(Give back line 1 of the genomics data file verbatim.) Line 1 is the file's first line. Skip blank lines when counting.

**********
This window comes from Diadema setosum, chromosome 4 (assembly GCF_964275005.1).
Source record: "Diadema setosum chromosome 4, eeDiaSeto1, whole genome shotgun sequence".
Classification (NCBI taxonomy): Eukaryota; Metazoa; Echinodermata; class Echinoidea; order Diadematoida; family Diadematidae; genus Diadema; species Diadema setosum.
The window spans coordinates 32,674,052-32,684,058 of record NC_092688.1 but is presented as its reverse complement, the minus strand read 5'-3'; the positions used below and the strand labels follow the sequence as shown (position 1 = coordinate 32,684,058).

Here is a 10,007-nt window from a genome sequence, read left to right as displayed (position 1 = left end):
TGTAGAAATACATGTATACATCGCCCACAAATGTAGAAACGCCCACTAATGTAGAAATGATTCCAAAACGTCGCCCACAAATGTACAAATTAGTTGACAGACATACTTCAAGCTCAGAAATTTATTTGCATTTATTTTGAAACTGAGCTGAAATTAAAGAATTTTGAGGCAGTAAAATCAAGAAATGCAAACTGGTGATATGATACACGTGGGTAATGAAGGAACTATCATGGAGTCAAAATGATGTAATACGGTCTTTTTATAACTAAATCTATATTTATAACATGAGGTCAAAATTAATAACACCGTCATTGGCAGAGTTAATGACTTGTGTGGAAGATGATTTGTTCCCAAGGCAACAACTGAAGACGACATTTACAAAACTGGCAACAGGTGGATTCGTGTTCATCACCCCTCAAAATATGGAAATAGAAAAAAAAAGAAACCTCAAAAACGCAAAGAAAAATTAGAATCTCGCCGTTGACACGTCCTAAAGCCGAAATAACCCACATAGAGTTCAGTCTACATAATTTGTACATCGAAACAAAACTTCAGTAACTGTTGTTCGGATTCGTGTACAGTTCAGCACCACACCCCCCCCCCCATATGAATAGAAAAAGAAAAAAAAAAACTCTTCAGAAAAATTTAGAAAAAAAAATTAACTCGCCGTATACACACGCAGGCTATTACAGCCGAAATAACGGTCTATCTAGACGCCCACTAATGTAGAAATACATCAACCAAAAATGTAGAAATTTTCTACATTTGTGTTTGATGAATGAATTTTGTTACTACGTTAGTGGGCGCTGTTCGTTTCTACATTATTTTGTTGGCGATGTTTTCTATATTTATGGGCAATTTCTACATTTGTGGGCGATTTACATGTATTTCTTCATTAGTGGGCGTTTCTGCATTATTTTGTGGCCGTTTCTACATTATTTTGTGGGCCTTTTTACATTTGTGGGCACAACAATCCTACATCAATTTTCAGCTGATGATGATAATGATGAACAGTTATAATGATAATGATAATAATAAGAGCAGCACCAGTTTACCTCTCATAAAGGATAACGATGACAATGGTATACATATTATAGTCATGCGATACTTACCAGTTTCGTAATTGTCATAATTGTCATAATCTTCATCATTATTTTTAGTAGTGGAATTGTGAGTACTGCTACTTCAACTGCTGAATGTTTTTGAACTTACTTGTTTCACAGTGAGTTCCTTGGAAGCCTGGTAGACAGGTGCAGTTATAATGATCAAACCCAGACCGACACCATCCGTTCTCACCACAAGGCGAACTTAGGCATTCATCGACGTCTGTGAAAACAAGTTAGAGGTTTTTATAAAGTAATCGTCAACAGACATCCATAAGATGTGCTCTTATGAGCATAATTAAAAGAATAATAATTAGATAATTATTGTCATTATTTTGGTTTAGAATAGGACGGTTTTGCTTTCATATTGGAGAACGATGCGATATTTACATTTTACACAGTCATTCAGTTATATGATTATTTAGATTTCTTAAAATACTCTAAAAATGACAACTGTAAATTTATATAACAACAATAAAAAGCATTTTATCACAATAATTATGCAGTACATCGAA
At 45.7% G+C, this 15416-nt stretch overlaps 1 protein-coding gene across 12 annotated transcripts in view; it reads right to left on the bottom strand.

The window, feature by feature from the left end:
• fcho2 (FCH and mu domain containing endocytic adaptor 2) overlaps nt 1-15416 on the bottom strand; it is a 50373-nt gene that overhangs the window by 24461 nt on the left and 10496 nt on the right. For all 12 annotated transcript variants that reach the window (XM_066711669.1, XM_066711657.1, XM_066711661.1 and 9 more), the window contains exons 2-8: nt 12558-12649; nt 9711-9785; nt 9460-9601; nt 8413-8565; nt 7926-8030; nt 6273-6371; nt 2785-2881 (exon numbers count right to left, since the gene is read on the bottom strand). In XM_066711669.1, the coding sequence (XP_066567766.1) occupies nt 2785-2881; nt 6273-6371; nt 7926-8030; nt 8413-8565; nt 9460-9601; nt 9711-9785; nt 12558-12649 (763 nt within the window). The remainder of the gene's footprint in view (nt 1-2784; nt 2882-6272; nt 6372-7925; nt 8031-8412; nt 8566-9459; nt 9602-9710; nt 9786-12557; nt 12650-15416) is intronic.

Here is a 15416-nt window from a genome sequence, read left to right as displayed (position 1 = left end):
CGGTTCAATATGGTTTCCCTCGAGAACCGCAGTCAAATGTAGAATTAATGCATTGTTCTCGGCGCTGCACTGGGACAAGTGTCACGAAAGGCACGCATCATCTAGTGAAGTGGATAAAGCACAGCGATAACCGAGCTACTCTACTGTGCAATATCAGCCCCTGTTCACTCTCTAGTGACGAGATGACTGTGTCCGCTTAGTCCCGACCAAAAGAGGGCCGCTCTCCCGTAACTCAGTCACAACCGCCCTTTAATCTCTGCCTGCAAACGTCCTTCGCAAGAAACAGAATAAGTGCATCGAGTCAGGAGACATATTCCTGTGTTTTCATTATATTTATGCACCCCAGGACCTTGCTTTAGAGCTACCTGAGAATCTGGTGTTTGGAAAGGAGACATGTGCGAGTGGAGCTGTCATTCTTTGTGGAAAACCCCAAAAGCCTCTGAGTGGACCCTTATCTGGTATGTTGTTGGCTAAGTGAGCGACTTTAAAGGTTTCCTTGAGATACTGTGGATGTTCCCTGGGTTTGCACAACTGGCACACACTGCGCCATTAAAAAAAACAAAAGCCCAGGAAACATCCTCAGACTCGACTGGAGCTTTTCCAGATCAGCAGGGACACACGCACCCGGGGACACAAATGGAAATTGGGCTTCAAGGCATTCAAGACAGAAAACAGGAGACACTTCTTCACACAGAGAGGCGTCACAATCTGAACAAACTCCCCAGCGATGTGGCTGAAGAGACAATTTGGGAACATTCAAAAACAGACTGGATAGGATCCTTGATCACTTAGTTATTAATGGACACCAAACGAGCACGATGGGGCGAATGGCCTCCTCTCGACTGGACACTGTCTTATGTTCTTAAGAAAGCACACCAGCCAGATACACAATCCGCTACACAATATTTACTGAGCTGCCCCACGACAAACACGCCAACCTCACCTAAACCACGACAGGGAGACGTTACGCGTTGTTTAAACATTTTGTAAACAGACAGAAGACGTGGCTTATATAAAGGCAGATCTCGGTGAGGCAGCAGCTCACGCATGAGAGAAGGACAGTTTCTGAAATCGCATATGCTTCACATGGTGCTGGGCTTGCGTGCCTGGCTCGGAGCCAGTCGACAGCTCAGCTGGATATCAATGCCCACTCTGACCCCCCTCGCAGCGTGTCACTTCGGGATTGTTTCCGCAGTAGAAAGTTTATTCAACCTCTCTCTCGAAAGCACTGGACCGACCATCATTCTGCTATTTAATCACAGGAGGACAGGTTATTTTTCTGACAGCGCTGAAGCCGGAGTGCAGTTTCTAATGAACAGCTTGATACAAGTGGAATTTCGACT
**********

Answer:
This window comes from Diadema setosum, chromosome 4 (assembly GCF_964275005.1).